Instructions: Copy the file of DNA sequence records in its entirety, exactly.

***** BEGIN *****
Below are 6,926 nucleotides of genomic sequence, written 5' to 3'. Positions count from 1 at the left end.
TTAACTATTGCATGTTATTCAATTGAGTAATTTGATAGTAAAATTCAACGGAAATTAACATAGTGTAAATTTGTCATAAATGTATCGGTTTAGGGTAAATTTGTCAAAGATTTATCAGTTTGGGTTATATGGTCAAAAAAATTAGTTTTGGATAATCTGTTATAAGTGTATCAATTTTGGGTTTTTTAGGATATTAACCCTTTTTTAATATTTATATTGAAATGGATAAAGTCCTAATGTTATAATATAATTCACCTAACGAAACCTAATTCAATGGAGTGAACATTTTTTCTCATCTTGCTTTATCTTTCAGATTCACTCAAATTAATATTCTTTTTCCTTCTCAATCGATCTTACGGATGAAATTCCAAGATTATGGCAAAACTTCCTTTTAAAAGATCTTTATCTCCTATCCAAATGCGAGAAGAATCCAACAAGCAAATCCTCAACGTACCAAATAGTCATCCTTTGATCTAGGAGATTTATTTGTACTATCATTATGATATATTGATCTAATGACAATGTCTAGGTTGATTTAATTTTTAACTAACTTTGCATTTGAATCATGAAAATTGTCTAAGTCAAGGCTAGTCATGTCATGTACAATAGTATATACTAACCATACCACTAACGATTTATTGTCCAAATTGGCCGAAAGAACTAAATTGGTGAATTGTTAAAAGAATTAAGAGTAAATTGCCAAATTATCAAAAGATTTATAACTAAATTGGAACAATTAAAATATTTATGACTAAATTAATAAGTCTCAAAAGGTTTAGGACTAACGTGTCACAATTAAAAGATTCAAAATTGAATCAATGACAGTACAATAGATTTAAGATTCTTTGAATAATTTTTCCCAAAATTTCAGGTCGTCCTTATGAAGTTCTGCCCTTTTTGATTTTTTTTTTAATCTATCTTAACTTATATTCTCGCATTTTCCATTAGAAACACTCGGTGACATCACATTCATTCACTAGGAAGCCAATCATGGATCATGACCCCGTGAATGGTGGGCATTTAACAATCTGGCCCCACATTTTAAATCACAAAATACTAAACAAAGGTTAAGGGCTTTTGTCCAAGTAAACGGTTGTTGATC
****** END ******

Below are 6,926 nucleotides of genomic sequence, written 5' to 3'. Positions count from 1 at the left end.
TTAACTATTGCATGTTATTCAATTGAGTAATTTGATAGTAAAATTCAACGGAAATTAACATAGTGTAAATTTGTCATAAATGTATCGGTTTAGGGTAAATTTGTCAAAGATTTATCAGTTTGGGTTATATGGTCAAAAAAATTAGTTTTGGATAATCTGTTATAAGTGTATCAATTTTGGGTTTTTTAGGATATTAACCCTTTTTTAATATTTATATTGAAATGGATAAAGTCCTAATGTTATAATATAATTCACCTAACGAAACCTAATTCAATGGAGTGAACATTTTTTCTCATCTTGCTTTATCTTTCAGATTCACTCAAATTAATATTCTTTTTCCTTCTCAATCGATCTTACGGATGAAATTCCAAGATTATGGCAAAACTTCCTTTTAAAAGATCTTTATCTCCTATCCAAATGCGAGAAGAATCCAACAAGCAAATCCTCAACGTACCAAATAGTCATCCTTTGATCTAGGAGATTTATTTGTACTATCATTATGATATATTGATCTAATGACAATGTCTAGGTTGATTTAATTTTTAACTAACTTTGCATTTGAATCATGAAAATTGTCTAAGTCAAGGCTAGTCATGTCATGTACAATAGTATATACTAACCATACCACTAACGATTTATTGTCCAAATTGGCCGAAAGAACTAAATTGGTGAATTGTTAAAAGAATTAAGAGTAAATTGCCAAATTATCAAAAGATTTATAACTAAATTGGAACAATTAAAATATTTATGACTAAATTAATAAGTCTCAAAAGGTTTAGGACTAACGTGTCACAATTAAAAGATTCAAAATTGAATCAATGACAGTACAATAGATTTAAGATTCTTTGAATAATTTTTCCCAAAATTTCAGGTCGTCCTTATGAAGTTCTGCCCTTTTTGATTTTTTTTTTAATCTATCTTAACTTATATTCTCGCATTTTCCATTAGAAACACTCGGTGACATCACATTCATTCACTAGGAAGCCAATCATGGATCATGACCCCGTGAATGGTGGGCATTTAACAATCTGGCCCCACATTTTAAATCACAAAATACTAAACAAAGGTTAAGGGCTTTTGTCCAAGTAAACGGTTGTTGATC